MFP Survey Deadline Extended
Current and former Fellows: The deadline to complete the Minority Fellowship Program Survey has been extended 1 month, to June 30. If you haven't completed the survey yet, please take 10 minutes to do so.
ANA has a new online course on the evidence-based, practical review of pharmacotherapy for bipolar disorder (BD). The training provides information on mood stabilizers and atypical antipsychotics for BD, current clinical practice guidelines, standards of care, and therapeutic options for patients whose first-line treatments fail.
Promoting Better Health for Native American Populations This grant supports the development of interventions that foster better health and prevent disease in Native American populations. Proposed interventions should promote the adoption of healthy lifestyles, improve behaviors and social conditions, or improve environmental conditions related to chronic disease, substance use, mental illness, and other physical illness. They should be culturally appropriate, sustainable, and adaptable by other Native American communities. Applications are due Aug. 24, 2017.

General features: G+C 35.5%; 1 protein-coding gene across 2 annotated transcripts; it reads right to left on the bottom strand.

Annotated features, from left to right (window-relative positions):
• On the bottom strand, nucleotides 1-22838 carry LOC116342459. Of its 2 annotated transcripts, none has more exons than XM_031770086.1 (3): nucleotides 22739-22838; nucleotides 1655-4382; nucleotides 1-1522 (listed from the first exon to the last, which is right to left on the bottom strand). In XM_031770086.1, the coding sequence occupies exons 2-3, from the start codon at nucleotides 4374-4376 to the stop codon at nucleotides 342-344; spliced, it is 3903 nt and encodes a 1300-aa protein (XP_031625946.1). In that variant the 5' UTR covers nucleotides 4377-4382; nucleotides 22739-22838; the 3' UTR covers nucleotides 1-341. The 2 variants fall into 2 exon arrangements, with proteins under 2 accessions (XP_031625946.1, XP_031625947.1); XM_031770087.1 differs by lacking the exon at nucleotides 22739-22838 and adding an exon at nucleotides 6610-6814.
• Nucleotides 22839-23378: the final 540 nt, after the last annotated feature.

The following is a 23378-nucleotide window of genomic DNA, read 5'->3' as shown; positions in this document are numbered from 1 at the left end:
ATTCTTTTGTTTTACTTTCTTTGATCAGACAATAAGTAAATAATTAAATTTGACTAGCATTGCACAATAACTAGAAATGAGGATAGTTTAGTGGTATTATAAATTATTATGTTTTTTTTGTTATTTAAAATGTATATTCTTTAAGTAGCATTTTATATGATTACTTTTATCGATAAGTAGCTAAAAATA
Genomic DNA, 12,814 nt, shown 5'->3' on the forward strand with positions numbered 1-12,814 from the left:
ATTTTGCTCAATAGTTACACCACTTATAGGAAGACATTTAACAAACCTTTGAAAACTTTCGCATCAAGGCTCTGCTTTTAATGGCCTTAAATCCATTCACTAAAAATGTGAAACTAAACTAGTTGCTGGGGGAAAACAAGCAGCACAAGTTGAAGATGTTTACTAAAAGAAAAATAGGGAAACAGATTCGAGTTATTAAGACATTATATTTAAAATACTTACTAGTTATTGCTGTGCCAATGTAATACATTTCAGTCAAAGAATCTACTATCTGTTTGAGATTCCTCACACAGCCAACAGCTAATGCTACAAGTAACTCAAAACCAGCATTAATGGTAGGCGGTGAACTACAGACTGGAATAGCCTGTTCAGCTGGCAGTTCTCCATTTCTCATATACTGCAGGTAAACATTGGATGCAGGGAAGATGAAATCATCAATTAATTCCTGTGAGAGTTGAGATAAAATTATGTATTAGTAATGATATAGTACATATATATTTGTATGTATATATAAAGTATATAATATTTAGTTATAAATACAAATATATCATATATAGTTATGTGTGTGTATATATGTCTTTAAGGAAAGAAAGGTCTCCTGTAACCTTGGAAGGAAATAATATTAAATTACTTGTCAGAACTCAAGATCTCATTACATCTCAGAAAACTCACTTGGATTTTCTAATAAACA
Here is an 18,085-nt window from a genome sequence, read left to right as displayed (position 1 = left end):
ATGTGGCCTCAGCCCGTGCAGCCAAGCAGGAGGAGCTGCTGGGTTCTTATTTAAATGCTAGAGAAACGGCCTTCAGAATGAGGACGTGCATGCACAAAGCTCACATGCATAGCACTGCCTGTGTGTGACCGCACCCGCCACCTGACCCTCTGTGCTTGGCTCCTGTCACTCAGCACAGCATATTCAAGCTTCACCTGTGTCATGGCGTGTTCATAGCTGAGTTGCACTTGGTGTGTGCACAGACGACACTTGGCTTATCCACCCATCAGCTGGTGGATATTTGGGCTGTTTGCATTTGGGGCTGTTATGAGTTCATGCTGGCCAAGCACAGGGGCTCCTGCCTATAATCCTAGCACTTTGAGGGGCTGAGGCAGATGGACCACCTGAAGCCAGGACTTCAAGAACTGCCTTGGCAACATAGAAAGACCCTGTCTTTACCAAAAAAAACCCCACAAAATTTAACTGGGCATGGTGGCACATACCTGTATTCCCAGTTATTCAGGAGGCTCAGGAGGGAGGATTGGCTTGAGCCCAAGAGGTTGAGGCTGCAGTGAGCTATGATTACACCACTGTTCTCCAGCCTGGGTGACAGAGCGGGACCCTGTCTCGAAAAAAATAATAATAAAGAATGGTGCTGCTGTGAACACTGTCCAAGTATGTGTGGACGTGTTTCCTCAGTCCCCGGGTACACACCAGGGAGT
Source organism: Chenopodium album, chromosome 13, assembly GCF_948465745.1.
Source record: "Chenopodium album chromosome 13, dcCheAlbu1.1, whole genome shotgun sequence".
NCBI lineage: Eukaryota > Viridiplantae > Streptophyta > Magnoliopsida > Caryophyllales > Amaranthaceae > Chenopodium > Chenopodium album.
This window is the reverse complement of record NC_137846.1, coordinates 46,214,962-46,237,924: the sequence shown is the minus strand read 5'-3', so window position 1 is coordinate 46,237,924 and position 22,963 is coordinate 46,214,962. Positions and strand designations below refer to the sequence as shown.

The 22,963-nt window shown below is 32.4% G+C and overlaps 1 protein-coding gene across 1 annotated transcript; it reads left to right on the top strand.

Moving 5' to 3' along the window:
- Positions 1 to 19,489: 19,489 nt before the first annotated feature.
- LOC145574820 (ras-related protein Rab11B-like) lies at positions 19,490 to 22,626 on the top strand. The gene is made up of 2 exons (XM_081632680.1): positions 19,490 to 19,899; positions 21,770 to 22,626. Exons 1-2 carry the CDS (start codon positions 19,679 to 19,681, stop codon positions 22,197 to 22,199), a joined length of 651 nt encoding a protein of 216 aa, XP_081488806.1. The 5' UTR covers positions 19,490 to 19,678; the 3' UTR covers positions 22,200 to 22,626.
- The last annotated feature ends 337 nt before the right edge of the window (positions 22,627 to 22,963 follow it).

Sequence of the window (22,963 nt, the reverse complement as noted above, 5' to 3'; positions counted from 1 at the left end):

Innovative Mental Health Services Research The National Institute of Mental Health seeks innovative research that will inform and support the delivery of high-quality mental health services. This funding opportunity aims to inform future research or be translated into practice at the patient, clinic, healthcare, or policy level. Apply by Sept. 7, 2017.
Transformative Research Awards The NIH Director's Transformative Research Awards support groundbreaking, original, or unconventional science that has a potential major impact within biomedical or behavioral research. This includes projects with the capability for developing new scientific paradigms, establishing innovative and improved clinical approaches, and creating transformative technologies. Apply by Sept. 15, 2017.
Achieving Goals for HIV/AIDS Treatment The National Institutes of Health is calling for implementation research projects designed to achieve the 90/90/90 HIV prevention and treatment targets. This means 90 percent of all people living with HIV know their status, 90 percent receive timely and effective antiretroviral treatment, and 90 percent of those in treatment achieve sustained viral suppression. R01 applications will be accepted through Jan. 8, 2020.